I recently came across the work of Suffolk artist Paul Evans at the Lavenham Contemporary Gallery. I was drawn into the gallery because I glimpsed several large, detailed ink drawings and I don’t come across much ‘pure drawing’ in local galleries. Frustratingly, I can’t find the images online to link to and there wasn’t a postcard I could buy either, but the drawings were made with pen and ink applied with a brush and the variety of marks achieved was interesting. The artist also uses a lot of white space which enables the drawing itself to sing out. I’ve a tendency not to know when to stop so this was a good reminder of how effective white space is.
Once inside the gallery I found myself also looking at striking water colour and ink paintings of Suffolk scenes that are very familiar to me – simple views of tree lined roads, views across fields and meadows, the beach at Aldburgh…
It struck me quite forcibly that it is not necessary to seek out a dramatic landscape in order to create a painting that resonates with the viewer. Here are some examples from Paul Evans current work that illustrate this point.
I was intrigued by how the combination of ink and watercolour creates such vibrant colours.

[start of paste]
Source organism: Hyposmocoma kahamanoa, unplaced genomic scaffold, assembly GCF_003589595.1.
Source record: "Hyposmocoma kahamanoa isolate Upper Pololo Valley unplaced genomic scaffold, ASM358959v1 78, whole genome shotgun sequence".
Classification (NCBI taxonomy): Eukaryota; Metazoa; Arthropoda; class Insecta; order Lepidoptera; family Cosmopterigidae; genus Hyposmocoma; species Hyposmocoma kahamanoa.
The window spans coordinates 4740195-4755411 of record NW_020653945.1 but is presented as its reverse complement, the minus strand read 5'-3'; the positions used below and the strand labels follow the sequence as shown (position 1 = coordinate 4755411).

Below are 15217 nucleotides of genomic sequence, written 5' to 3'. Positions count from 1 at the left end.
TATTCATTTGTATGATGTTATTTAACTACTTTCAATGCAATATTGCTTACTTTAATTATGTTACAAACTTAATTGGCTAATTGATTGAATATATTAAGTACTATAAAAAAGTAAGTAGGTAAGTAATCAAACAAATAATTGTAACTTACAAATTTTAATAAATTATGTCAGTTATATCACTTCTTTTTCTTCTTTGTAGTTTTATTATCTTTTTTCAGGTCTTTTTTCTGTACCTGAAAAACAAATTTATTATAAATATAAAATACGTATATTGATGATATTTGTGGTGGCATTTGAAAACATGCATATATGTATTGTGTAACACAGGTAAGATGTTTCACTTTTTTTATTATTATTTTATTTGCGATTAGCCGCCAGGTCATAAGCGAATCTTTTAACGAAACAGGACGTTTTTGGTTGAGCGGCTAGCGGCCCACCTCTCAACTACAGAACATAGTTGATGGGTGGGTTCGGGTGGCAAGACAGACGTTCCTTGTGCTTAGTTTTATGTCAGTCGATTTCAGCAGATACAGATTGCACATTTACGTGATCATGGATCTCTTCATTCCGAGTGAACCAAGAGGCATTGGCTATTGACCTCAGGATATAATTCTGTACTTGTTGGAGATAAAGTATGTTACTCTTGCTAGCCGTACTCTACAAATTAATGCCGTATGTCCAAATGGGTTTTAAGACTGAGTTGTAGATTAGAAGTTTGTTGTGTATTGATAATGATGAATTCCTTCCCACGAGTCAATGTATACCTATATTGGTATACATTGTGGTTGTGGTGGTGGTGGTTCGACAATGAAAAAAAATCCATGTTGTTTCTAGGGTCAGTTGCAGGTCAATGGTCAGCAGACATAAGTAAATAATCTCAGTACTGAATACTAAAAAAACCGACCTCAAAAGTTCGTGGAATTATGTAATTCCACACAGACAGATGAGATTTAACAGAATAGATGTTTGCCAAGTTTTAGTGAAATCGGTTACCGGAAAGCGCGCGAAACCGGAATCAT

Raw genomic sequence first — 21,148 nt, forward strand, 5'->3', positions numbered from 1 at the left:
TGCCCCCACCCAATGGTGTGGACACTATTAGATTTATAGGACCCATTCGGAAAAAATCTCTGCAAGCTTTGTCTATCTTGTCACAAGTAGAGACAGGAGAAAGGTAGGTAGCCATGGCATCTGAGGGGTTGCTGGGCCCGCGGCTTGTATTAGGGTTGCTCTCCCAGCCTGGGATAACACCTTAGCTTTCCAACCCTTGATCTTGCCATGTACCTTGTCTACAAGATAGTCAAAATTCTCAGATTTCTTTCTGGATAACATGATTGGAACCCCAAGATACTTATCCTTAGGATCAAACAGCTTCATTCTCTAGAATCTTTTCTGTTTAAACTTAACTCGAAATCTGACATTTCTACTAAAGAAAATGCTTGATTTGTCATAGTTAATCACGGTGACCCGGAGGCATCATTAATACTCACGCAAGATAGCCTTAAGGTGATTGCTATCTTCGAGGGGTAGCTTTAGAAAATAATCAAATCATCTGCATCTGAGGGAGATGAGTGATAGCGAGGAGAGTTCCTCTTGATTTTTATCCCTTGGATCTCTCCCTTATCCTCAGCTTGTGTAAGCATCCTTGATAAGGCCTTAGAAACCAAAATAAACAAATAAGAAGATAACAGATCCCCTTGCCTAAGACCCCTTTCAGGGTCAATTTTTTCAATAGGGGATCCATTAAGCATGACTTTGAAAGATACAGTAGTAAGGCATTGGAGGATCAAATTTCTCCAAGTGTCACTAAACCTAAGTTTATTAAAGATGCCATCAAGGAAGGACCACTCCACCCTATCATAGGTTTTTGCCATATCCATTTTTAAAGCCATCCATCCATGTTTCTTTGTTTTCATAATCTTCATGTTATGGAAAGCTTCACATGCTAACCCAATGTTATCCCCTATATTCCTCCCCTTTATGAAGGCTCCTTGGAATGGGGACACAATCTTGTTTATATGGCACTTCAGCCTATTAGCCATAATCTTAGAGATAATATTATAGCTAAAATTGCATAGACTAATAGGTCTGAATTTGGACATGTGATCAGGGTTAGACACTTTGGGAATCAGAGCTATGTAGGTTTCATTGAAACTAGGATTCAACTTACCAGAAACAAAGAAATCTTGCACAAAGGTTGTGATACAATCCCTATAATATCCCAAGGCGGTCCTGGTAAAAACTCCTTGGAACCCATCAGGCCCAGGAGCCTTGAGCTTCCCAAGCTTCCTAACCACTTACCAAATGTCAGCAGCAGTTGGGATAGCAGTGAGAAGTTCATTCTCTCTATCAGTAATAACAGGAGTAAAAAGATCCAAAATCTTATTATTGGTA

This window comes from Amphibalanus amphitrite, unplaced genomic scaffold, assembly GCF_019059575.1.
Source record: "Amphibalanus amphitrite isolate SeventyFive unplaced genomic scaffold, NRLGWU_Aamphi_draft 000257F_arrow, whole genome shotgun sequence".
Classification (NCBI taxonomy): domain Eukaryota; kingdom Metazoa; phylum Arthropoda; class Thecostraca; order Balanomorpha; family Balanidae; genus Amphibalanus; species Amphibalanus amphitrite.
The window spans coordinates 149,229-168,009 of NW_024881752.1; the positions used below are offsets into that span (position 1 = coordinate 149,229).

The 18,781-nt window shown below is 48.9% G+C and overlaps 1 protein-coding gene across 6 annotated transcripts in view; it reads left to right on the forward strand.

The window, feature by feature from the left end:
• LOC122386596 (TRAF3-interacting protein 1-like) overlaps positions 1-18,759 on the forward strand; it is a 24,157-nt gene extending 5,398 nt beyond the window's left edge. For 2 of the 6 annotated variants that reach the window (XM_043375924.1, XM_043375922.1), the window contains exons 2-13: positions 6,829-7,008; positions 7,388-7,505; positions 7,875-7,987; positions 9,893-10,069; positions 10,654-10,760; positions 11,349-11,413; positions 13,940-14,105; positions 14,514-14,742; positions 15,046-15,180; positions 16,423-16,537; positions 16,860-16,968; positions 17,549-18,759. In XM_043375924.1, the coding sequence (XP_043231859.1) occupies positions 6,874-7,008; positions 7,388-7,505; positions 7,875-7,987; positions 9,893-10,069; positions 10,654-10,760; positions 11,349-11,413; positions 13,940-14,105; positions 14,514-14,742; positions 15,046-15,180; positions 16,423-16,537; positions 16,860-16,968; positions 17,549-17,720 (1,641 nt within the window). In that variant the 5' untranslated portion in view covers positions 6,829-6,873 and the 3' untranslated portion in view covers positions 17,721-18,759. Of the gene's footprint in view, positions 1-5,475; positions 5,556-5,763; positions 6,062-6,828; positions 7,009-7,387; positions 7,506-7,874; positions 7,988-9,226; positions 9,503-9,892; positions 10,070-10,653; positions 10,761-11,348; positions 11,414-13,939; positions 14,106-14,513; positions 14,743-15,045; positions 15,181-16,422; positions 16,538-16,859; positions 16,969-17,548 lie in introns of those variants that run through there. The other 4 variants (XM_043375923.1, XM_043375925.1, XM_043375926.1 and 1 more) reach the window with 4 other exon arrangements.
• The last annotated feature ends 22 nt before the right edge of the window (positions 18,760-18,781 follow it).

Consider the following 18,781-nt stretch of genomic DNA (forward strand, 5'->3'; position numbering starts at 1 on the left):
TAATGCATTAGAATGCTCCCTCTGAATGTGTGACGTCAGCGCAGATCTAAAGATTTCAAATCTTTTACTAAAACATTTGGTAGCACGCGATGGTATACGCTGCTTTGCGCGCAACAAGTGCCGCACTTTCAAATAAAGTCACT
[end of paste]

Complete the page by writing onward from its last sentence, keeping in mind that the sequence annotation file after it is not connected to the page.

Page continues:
To my eye all the views are slightly flattened as though looking through the lens of a camera rather than with the naked eye. I find I don’t mind this, it makes the views gentle, not too busy, the ‘canvas’ is not too full. The use of big skies or big foregrounds also seems to create this same gentle feeling of stillness and tranquility.
That’s it, a short post to remind me to take my camera and sketchbook everywhere and not to shun the Suffolk landscape on my doorstep as there is great potential in it. I wish in a way that I had taken this lesson on board before starting on Assignment 5…
Biography (taken from the artist’s own website)
Paul Evans is regarded as one of the leading landscape painters working today. He is widely known for his highly individual watercolours, acrylics and etchings inspired by East Anglia’s landscape and coast, Sussex Downland, the Kent Weald, Cornwall’s rugged coast and moorland. His painting explores only a few locations in detail through all times of the year to convey a deep sense of place. He constantly experiments with techniques and materials – finding new ways to reflect the changing light and seasons in his work.
Paul studied illustration and printmaking between 1972 and 1976 at Eastbourne College of Art and Design, with tutors Robert Tavener and Trevor Kemp, and has been fortunate to make his living solely from his painting since graduating. He started to show his work at the Ralph Lewis Gallery in Brighton’s Lanes, and immediately started to sell everything that he could paint.
Since 1976 Paul has had some 65 solo Exhibitions and numerous group shows, usually attended by large numbers of collectors, quite often selling out within hours of the opening.
Some 500 images have been used for greetings cards, calendars and limited edition prints with several large publishers including Aquarelle, Kingsmead Publications, Royle Publications and Royal Doulton.
Work has been bought by collectors and buyers worldwide – America, Japan, Australia and Europe – as well as by a large and loyal following closer to home.